Latent Heat

**Latent Heat of Vaporization:**

The quantity of heat energy required to turn unit mass of a liquid into its saturated vapor *at the same temperature*. (Because the heat is given back if the vapor returns to the liquid state, and because it does not contribute to the temperature of the vapor, it is said to be "latent," - "Concealed: not visible or apparent: dormant, underdeveloped"^{Chambers Dictionary} - hidden in the vapor.)

**Latent Heat of Fusion:**

The quantity of heat absorbed when bodies pass from the solid into the liquid state.

The concept might be generalized to *any* change of state, for example from *gas* to *plasma*.

**Internal and External Latent Heat:**

(The following is a little Bowdlerized, Sporus believes a more correct understanding is given by: Evaporation and Cooling, which see.) Imagine a lump of liquid evaporating into a gas. The particles - atoms or molecules - must attract each other, at close range, otherwise they could not hold together as a liquid. When a mass point evaporates away from the lump its potential energy rises therefore: like a ball thrown upwards into the air. Part of the latent heat - the **internal** latent heat - provides this potential energy. The remainder of the latent heat is the **external** fraction: In changing into a gas the liquid has undergone a large increase in its volume. The atmosphere must have been pushed back to make room for this new volume. Pushing something which resists through a distance requires work energy - the external fraction provides this.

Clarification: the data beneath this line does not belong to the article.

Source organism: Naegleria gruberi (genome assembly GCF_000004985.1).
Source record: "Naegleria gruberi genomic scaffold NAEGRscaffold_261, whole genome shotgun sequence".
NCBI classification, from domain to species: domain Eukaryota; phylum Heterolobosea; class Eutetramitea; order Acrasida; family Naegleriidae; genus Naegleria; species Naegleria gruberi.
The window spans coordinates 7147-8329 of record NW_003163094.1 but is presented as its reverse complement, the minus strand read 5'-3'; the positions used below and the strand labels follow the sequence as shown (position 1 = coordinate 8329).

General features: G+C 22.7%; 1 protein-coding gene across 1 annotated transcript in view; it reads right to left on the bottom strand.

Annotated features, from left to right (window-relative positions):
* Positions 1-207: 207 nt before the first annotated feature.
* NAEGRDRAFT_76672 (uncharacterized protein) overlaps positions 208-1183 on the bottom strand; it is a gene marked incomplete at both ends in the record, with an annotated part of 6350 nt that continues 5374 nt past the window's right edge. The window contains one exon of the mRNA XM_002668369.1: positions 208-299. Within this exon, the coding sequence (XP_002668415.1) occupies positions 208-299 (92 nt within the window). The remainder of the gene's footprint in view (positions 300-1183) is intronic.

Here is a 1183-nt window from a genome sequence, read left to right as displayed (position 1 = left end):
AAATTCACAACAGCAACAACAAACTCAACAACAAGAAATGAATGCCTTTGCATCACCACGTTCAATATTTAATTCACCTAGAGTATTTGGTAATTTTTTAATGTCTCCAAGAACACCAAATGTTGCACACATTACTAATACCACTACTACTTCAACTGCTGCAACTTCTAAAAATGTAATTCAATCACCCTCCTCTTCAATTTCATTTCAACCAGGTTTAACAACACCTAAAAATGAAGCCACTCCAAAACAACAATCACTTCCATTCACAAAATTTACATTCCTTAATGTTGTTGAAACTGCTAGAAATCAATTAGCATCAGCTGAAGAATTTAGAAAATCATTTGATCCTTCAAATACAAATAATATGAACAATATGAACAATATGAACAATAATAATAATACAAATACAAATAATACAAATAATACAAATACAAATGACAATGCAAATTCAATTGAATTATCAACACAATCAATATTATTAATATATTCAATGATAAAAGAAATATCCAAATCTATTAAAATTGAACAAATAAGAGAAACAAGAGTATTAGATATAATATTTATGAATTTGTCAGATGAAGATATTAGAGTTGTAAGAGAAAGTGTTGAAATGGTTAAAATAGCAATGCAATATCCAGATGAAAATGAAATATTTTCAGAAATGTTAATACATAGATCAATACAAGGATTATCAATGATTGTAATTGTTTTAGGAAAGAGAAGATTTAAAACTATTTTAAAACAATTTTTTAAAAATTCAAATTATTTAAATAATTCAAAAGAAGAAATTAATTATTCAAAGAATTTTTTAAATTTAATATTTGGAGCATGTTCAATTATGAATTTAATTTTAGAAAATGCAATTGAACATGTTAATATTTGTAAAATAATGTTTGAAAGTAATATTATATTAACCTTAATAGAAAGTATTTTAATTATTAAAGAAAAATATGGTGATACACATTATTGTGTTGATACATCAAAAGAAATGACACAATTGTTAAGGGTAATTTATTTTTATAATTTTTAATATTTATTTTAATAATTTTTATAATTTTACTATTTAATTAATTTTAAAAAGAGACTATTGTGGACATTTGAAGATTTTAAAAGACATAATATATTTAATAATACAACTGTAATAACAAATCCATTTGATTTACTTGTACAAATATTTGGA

(*The latent heat in the vapor is all in the form of ***potential** energy. This is the reason it makes no contribution to the temperature of the vapor.)